One last nighttime look toward Nashville from our living room. We won't see this view again until mid-May. The West Side Highway is in the foreground. Can you make out the ships in the river?


Today we crossed the Land Between Rivers (the Hudson and the Delaware), otherwise known as New Jersey. Above you see nighttime and daytime views across the Hudson, from Jeffrey’s apartment. Below is the view back toward NJ across the Delaware as we crossed from Trenton to Morrisville, Pennsylvania.


We got an early start this morning: 6:30 AM. The bright-eyed sendoff committee included Rob Friedlander of Human Rights First, Jenny Hamblett (whose presence we’ll explain another day), Rebecca Heller (Jeffrey’s daughter who graduated from Grinnell College, finished an AmeriCorps assignment working with the developmentally disabled, and will start grad school at Columbia University in the fall), and Nancy Freund Heller, Jeffrey’s brilliant, charming, and patient spouse – even when rousted out at the crack of dawn. Nancy rode her bike with us for the first 5 miles.



HRF gave Jeffrey a snazzy new Jersey for the trip:


Last year, to get on our NW route, we rode across the George Washington Bridge into New Jersey. This year, to get on our SW route, we took the PATH train from the World Trade Center site. We biked through downtown Newark, noting new brick pavers and the same old rundown commercial buildings.



Here’s Newark City Hall. Like Newark, once it was grand.


In Newark, we got on NJ 27, the beginning of the famous Lincoln Highway. We stayed on it most of the day, with a few detours when Jeffrey made wrong turns. Elizabeth, Linden, Rahway, Edison, Metuchen, New Brunswick, Highland Park, Princeton, Trenton. Sounds like a train announcement! Much of NJ 27 was fairly wide and not too heavily trafficked. It passed by historic sites (George Washington was here a lot in the “Cock-pit of the Revolution”) and through a bit of carefully preserved farm country near Princeton, but most of it looked like this. And true to NJ’s reputation as the Most Diverse State, we saw people of every description. In Highland Park, street banners welcomed us in Spanish and Hebrew. Look at the “sign language” visible in one photo: English, Korean, Japanese, Chinese.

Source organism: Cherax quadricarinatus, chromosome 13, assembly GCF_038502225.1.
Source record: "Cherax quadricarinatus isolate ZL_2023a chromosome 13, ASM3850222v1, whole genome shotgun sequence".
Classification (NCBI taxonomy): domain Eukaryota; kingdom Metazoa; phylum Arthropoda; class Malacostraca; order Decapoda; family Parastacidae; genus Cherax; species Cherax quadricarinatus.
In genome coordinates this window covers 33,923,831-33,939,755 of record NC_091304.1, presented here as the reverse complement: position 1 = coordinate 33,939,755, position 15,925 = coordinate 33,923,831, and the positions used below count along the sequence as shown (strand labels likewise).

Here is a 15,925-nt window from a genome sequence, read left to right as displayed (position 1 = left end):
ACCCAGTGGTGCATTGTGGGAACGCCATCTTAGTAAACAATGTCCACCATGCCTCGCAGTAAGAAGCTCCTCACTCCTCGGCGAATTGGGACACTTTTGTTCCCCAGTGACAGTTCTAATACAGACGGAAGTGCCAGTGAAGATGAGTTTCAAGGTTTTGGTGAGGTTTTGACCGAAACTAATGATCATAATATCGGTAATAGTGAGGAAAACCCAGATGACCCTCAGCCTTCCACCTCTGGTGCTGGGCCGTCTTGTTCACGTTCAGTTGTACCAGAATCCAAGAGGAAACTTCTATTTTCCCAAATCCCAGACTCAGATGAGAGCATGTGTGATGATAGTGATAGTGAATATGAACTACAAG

In pretty, rich Princeton, we heard the first angry honks. Rich kids playing with their toys, perhaps. Otherwise, today we had lots of smiles, thumbs-ups, whoops for “human rights,” etc. Just outside Princeton, we took a wrong turn and found ourselves passing Drumthwacket, the governor’s official residence.


Outside Princeton, we rode for several miles along the Delaware & Raritan Canal. It was flat terrain like any canal towpath, and very pretty. But much of the trail was loose sand and gravel. It took all of our concentration and balance to stay up, and to avoid falling into the canal. We met some bicyclists and fishermen who gave us directions and talked with us about Human Rights First.


Tired of the gravel, we finally got on U.S. 1, which has a wide smooth shoulder. We reached Trenton, navigated the crumbling downtown and the Soviet-style state office areas, crossed the Delaware, and met Pablo and Geisha, who took Jeffrey’s picture so he took theirs. Pablo is from Trenton, Geisha is from The Bronx. They said the meeting made their day, and they offered blessings and prayers, which Jeffrey did not refuse.



All in all, it was a good day. Brisk headwinds did not seem bad behind the Chopper fairing. The bike and tires took potholes well. The road made long descents into the Princeton area, which means we must have ridden long uphills (having started at sea level!), but Jeffrey didn’t notice – the Lightning climbs well! There was sun, but it wasn’t oppressive. And we were happy to be back on the road.

Come back tomorrow!

2 thoughts on “Mesopotamia

  1. what a lovely & detailed description & photos after such a tiring day. my thanks.
    keep dry today!


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